In Arts One this week, we’re reading parts of Simone de Beauvoir’s The Second Sex and all of Charlotte Perkins Gilman’s short story, “The Yellow Wall-Paper.”
I didn’t gauge the time well in class yesterday, and we didn’t get as much time to talk about Gilman’s story as I wanted! My fault. So I thought I’d post some thoughts and some of my questions here, trying to work through my own ideas on my questions. And maybe some of this will be useful for my seminar group (and it’d be great if anyone wants to add their thoughts too, in the comments!).
The wallpaper patter and confinement
The wallpaper in Gilman’s story has both a main pattern and a “sub-pattern,” one underneath the main one; it’s in the latter that the “creeping woman” can be found. The main pattern, in the dark, “becomes bars,” and the woman behind it “takes hold of the bars and shakes them hard,” trying to get out. The main pattern, then, is somehow linked to confinement, imprisonment: “she is all the time trying to climb through. But nobody could climb through that pattern–it strangles so ….”
I connected this confining main pattern to the social role expected of women, or the actions of others that confine them (like the narrator’s husband). That seems a pretty easy interpretation to make, but then I wondered: why is this pattern described as so chaotic, so hard to follow, so contradictory?
- “…when you follow the lame uncertain curves for a little distance they suddenly commit suicide—plunge off at outrageous angles, destroy themselves in unheard of contradictions”
- “I start … at the bottom … and I determine that I will follow that pointless pattern to some sort of a conclusion. I know a little of the principle of design, and I know this thing was not arranged on any laws of radiation, or alternation, or repetition, or symmetry, or anything else that I ever heard of.”
- “On a pattern like this, by daylight, there is a lack of sequence, a defiance of law, that is a constant irritant to a normal mind. … You think you have mastered it, but just as you get well underway in following, it turns a back somersault and there you are. It slaps you in the face, knocks you down, and tramples upon you. It is like a bad dream.”
This would suggest, on the reading above, that somehow the expectations of women, the actions towards women, the ways women are talked about, are confusing, hard to follow, even contradictory. I think this could make sense as an interpretation; in particular, Beauvoir talks The Second Sex about how women are viewed in contradictory ways (page references are to the Vintage edition, translated by HM Parshley, not the newest translation by Borde and Malovany-Chevallier): “She is an idol, a servant, the source of life, a power of darkness; she is the elemental silence of truth, she is artifice, gossip, and falsehood; she is healing presence and sorceress; she is man’s prey, his downfall, she is everything that he is not and that he longs for, his negation and his raison d’etre” (143). Woman represents life (birth) but also death: life leads inevitably to death and decay; the mother is the source of life and flesh, and flesh is what dies (154). Woman is “the chaos whence all have come and whither all must one day return” (147). Beauvoir and others have pointed out how images of woman have included both the idea of us being innocent and pure, morally good (Virgin Mary. e.g.), as well as evil temptresses (Eve, e.g.) and seductresses.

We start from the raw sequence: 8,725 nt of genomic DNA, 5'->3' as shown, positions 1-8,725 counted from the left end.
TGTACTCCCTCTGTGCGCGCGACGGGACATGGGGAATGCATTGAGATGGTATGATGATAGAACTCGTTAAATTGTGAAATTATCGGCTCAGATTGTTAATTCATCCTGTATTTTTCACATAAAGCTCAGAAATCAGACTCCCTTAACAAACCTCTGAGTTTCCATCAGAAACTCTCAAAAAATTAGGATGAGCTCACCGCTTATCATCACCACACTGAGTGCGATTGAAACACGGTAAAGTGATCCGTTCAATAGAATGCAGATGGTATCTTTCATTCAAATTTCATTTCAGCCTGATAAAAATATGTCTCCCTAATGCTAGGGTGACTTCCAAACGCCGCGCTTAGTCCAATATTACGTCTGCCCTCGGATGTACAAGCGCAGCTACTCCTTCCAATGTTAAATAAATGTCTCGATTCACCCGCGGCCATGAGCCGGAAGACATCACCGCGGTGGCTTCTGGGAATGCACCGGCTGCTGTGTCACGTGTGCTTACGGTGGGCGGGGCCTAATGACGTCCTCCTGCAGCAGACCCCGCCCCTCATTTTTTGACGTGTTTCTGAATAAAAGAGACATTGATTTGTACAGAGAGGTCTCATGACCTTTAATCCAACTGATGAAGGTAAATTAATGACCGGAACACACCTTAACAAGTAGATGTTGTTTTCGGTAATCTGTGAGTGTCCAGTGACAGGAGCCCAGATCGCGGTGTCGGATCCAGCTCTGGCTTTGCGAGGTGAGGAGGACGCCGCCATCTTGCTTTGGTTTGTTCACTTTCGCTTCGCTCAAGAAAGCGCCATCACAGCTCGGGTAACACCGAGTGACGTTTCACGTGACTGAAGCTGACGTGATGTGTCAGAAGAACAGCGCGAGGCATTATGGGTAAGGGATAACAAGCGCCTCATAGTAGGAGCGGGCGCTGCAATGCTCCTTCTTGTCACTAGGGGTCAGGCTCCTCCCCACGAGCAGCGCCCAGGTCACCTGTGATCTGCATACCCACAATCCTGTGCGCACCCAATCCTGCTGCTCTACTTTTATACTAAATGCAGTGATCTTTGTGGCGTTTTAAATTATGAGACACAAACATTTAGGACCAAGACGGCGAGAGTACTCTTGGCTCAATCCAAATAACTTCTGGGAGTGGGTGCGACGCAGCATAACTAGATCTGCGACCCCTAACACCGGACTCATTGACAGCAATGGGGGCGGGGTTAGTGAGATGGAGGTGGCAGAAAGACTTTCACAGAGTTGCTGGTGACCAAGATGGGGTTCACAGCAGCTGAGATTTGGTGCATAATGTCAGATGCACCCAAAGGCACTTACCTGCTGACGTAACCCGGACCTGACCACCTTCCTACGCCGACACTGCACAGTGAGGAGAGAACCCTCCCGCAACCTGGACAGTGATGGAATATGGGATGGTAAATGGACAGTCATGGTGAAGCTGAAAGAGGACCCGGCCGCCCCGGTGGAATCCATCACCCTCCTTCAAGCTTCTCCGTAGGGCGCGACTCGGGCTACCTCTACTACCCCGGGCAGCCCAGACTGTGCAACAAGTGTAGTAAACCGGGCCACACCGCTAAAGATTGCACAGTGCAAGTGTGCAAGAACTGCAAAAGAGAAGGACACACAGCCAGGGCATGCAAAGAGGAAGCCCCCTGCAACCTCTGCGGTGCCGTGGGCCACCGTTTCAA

So we can see that women have been talked about and treated in contradictory ways, at least in the West (which is what I know the most about). I don’t know to what degree such observations were common in Gilman’s time, but perhaps we could find some example in the story of how the way the narrator is treated, or how she acts towards John at first, is confusing, not clear, or contradictory? I don’t know for sure; I’m just putting this out as something to consider.
The woman in the wallpaper
As we discussed in class, it seems pretty clear that the narrator somehow “becomes” the woman in the wallpaper, or the two were the same all along. I was thinking that this woman was a kind of unconscious expression of what the original narrator thinks and feels and wants to do. The narrator (I’m going to call her “Jane” in what follows for clarity of discussion, and we talked about how Jane is probably the woman at the beginning of the story) does express to her husband that she doesn’t want to be in that room, and that she wants to leave the house generally, and she does express in her writing that she wants to continue working even though her husband tells her she ought not do. So it’s not that Jane’s desires to escape the confinement placed upon her by her husband are unconscious and need to come out in other ways (e.g., Freud’s notion of the “return of the repressed”), but she is not able to actually do what she wants–she can’t leave, and she can’t continue to write except in hiding. So I think it makes sense to say that the woman in the wallpaper could be an expression of Jane’s desire to get out of her own confinement, and the ending being a kind of fulfillment of that desire to some extent. Jane/the woman in the wallpaper does get out of the wallpaper, and she has torn it down so they can’t put her back. (I’m writing here as if the two people become one at the end, but that need not be the only interpretation!)